Not all gardens have to be in the ground.
Not all gardens have to be in the ground. If you itch to grow but your soil isn't optimal, you have limited space, you live on an incline or you are too busy to take care of a large garden, a container garden may be your answer.
A planter can be anything that holds soil. Ideally, it needs drainage holes in the bottom, but there are workarounds. If you find something you love and must have, put a few inches of rocks in the bottom where water can collect. A better solution is to plant in a regular nursery pot and place it on the rocks with or without a plastic tray under it. Excess water will still collect in the rocks, but your soil will not get soggy and kill your plants.
Your imagination is the only thing limiting your choice of container. Garden centers and nurseries sell containers, of course, but you can also find creative planters at second-hand stores, flea markets and yard sales. You may have something at home to repurpose into a planter. Even a wooden box could be sealed and lined with plastic.
Containers should not be porous, because the soil will dry out too quickly. Terra cotta is pretty and has a Southwestern feel to it, but it is best reserved for succulents and other plants that don't need much water.
Think of your planters as design elements. Consider color, shape, size and style to match your outside décor or create an eclectic design. For visual impact, cluster several together with a wide variety of plants in them. Add drama to your entryway with large container plantings on either side. Place them in your flower beds as decorative accents like you would a sphere or sculpture.
Containers are portable, allowing you to move them around if your needs change outside. When frost threatens in fall, bring them indoors to decorate your home in winter.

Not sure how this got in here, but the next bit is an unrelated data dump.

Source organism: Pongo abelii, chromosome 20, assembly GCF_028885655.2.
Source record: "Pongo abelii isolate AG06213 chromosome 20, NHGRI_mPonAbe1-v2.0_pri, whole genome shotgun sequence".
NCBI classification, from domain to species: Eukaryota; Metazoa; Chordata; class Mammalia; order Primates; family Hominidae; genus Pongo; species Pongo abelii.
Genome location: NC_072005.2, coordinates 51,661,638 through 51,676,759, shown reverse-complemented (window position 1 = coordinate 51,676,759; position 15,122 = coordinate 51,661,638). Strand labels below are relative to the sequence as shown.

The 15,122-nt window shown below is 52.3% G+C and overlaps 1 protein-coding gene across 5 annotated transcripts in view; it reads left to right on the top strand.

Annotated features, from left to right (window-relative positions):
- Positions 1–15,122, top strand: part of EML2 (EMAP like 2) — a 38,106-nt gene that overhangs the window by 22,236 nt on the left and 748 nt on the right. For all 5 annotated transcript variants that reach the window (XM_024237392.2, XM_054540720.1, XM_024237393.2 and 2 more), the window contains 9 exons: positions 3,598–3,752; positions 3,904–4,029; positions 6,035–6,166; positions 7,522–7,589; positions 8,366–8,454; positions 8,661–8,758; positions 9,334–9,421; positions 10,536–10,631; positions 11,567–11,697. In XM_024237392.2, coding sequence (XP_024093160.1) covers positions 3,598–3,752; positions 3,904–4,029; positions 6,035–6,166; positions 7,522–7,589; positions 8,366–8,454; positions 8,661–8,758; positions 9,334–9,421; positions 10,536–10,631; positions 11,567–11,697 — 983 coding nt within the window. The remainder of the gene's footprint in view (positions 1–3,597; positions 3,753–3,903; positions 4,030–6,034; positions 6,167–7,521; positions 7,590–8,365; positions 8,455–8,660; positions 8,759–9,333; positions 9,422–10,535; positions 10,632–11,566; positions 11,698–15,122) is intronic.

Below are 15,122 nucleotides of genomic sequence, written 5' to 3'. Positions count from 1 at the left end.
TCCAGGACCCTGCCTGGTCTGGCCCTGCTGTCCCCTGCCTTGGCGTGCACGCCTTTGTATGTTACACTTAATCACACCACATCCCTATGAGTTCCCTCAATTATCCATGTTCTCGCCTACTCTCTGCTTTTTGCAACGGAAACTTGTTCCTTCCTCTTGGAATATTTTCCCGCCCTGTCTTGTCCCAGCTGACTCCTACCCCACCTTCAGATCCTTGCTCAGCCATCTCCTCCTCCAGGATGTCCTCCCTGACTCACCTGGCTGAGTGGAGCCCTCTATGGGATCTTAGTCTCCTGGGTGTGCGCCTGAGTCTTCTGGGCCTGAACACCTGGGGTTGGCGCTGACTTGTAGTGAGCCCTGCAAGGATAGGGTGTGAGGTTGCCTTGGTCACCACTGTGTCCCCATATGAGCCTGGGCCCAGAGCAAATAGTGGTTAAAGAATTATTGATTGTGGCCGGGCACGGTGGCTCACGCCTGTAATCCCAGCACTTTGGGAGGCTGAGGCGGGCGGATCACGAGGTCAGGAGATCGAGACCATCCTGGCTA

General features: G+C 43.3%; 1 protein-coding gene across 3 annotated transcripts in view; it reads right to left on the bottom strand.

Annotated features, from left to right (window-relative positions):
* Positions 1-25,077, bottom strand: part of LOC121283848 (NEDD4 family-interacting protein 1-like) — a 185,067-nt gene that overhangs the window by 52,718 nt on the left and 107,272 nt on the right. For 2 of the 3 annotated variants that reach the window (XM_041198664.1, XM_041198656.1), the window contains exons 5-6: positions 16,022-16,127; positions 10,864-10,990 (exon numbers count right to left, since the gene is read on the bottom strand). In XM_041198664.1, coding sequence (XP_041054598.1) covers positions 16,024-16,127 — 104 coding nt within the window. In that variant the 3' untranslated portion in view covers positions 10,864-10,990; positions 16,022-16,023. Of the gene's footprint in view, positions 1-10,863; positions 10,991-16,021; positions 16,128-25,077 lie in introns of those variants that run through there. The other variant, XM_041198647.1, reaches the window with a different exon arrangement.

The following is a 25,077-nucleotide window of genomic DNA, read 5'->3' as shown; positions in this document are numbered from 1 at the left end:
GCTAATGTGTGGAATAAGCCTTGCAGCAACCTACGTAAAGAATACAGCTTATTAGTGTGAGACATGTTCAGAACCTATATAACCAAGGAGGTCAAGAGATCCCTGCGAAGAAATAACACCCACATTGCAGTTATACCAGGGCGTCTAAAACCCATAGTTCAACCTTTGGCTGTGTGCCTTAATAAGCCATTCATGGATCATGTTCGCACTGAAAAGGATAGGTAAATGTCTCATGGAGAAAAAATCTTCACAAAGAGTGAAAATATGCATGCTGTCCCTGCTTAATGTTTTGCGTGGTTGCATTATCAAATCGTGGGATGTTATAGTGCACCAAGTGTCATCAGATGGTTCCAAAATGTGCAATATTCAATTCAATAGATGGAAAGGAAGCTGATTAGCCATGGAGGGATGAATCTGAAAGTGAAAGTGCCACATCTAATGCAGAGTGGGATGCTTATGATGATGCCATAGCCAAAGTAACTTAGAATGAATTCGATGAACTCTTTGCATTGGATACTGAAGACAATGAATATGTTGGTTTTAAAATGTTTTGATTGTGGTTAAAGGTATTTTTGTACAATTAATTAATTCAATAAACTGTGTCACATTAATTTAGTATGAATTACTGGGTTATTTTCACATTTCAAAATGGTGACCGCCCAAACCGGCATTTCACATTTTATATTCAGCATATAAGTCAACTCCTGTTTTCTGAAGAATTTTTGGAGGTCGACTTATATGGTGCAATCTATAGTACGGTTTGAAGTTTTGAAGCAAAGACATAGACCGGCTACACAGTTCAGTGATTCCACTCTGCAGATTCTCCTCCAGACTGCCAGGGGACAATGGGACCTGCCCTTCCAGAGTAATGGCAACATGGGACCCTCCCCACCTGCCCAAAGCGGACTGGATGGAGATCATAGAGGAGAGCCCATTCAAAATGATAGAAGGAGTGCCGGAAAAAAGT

The soil for a garden container needs to be fluffy enough for water to drain through but hold water at the same time. I know, it's a paradox! Water will be absorbed by the soil particles but will drain out from the spaces between them. Good soil is light and allows aeration for the roots.
The exception for water retention would be succulent and cacti plantings. They need a sandy soil that drains quickly.
You can buy potting soil at any garden center. Spend the money for good quality. It's almost impossible to improve inexpensive soil. There are specialty mixes for certain types of plants, such as orchids and cacti, so buy the type you need for the best results.
If you're feeling ambitious and adventurous, make your own potting soil. The standard recipe, called the Cornell Mix, is:
Approximate how much you need, and then figure out quantities of each ingredient. Make extra if you have space to store it, such as a covered soil bin or large trash cans with lids.
Even though there are nutrients in the compost and topsoil, you can also add a slow-release 10-10-10 fertilizer. The amount would depend on how much soil you have.
For each container, choose plants with the same light and water requirements. Cacti in a pot of impatiens will surely rot and die.
When choosing a location for your planters, be sure to provide a little afternoon shade. Our summer sun is too hot for plants in containers, because the roots cannot reach into the earth for supplemental moisture to stay cool and hydrated.
Utilize basic design elements of texture, color, size and form when planning your container garden.